[Numpy-discussion] Python 3 and isinstance(np.int64(42), int)

Sebastian Berg sebastian at sipsolutions.net
Thu Jun 18 04:38:43 EDT 2015

In some cases calling operator.index(n) may yield the desired result. I
like operator.index, but maybe it is just me :). That uses duck typing
instead of instance checking to ask if it represents an integer.
But it also has some awkward corner cases in numpy, since arrays with a
single element (deprecation pending) and 0D arrays (will continue) say
they are integers when asked that way.

- Sebastian 

On Mi, 2015-06-17 at 23:13 -0700, Nathaniel Smith wrote:
> On Wed, Jun 17, 2015 at 10:53 PM, Jens Jørgen Mortensen
> <jensj at fysik.dtu.dk> wrote:
> >  >>> type(n)
> > <type 'numpy.int64'>
> >  >>> isinstance(n, int)
> > True
> >
> > With Python 3.4 you get False.  I think I understand why (np.int64 is no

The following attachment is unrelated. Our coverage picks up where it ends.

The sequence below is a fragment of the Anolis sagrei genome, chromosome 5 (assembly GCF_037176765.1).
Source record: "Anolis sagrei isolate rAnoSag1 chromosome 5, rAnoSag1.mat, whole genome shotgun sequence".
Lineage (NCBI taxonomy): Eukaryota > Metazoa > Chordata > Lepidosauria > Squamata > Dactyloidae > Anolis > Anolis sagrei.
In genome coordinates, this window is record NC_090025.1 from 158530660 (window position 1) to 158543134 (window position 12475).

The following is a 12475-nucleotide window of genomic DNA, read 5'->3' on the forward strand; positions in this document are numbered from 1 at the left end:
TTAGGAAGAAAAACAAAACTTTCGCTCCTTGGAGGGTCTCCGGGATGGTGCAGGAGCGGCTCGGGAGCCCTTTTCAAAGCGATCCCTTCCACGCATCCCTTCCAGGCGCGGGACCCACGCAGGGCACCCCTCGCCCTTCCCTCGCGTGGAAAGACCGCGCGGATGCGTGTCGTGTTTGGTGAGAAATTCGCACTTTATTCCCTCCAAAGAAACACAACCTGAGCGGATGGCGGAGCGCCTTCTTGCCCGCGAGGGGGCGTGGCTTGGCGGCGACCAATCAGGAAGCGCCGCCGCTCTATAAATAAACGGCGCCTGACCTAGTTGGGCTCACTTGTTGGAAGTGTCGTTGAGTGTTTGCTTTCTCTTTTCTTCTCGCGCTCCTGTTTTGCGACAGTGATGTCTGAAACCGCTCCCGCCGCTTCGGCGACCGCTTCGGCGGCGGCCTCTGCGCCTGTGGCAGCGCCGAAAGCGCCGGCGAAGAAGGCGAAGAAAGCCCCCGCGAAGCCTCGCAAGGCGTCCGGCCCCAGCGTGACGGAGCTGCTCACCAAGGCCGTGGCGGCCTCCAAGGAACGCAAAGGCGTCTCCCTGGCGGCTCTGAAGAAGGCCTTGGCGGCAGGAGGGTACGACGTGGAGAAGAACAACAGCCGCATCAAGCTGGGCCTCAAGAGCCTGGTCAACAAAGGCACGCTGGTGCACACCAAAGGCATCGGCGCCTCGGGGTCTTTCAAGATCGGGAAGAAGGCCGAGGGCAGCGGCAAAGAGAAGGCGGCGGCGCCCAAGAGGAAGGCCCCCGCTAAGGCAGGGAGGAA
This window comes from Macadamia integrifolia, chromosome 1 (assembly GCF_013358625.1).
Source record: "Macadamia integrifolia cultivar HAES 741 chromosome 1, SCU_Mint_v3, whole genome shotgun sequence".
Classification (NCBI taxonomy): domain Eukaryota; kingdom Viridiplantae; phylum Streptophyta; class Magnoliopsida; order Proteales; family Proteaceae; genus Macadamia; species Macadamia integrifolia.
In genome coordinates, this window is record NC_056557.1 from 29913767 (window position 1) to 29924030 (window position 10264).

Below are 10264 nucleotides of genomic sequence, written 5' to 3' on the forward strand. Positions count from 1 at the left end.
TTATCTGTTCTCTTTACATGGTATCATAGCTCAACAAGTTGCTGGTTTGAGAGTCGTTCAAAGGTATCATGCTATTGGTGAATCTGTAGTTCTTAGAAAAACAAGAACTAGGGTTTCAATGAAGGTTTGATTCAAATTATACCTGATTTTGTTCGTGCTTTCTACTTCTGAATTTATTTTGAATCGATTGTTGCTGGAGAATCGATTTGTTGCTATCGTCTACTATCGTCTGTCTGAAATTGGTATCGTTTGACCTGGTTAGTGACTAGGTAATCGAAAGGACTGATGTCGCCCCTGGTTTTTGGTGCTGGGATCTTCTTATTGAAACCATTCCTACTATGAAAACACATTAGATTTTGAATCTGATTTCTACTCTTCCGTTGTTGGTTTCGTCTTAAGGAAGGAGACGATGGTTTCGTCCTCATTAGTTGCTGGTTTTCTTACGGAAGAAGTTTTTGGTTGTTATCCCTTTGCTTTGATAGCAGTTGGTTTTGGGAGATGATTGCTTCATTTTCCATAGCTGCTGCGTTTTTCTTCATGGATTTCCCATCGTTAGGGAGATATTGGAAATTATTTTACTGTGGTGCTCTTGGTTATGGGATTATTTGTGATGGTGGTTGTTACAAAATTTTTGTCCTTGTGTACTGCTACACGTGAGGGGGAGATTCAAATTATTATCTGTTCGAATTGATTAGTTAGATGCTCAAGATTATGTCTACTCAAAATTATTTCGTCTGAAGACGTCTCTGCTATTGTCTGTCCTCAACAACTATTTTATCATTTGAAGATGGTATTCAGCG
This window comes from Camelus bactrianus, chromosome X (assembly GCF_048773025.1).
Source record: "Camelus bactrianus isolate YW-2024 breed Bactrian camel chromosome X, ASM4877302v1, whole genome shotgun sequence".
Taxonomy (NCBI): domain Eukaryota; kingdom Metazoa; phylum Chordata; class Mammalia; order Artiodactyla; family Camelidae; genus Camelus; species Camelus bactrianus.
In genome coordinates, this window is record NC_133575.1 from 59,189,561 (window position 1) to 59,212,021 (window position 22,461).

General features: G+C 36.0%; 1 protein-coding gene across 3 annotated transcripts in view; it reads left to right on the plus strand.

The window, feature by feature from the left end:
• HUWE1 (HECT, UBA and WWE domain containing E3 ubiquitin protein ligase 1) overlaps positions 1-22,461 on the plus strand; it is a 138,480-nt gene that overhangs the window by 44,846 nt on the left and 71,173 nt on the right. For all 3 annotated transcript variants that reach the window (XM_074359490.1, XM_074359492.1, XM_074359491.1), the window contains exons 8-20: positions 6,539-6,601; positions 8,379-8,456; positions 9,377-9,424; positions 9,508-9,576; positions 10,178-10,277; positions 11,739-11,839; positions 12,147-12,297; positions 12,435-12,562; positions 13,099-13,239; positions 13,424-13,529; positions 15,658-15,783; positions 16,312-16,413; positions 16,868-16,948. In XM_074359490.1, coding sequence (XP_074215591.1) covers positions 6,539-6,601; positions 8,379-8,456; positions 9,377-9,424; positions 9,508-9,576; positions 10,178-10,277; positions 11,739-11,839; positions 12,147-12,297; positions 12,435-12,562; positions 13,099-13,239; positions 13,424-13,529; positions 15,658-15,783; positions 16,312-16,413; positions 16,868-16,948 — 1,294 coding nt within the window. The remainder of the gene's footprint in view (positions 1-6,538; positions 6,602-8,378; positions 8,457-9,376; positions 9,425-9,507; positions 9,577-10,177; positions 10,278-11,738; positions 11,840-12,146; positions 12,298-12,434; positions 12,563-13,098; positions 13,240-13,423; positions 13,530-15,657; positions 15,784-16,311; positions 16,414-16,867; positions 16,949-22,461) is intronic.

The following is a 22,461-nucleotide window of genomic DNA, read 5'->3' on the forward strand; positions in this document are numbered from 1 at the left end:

> > longer a subclass of int).
> Yep, that's correct.
> > So, I did this instead:
> >
> > import numbers
> > isinstance(n, numbers.Integral)
> >
> > which works fine (with numpy-1.9).  Is this the "correct" way or is
> > there a better way to do it?
> That's the correct way to check whether an arbitrary object is of some
> integer-like-type, yes :-). There are alternatives, and there's some
> argument that in Python, doing explicit type checks like this is
> usually a sign that one is doing something awkward, but that's a more
> general issue that it's hard to comment on here without more detail
> about what exactly you're trying to accomplish.
> > I would imagine that a lot of code will
> > break because of this - so it would be nice if isinstance(n, int) could
> > be made to work the same way in 2 and 3, but I don't know if this is
> > possible (or desirable).
> It's not possible, unfortunately. In py2, 'int' is a 32- or 64-bit
> integer type, so we can arrange for numpy's int32 or int64 objects to
> be laid out the same in memory, so everything in python that expects
> an int (including C API functions) can handle a numpy int. In py3,
> 'int' is an arbitrary width integer bignum, like py2 'long', which is
> fundamentally different from int32 and int64 in both semantics and
> implementation.
> -n

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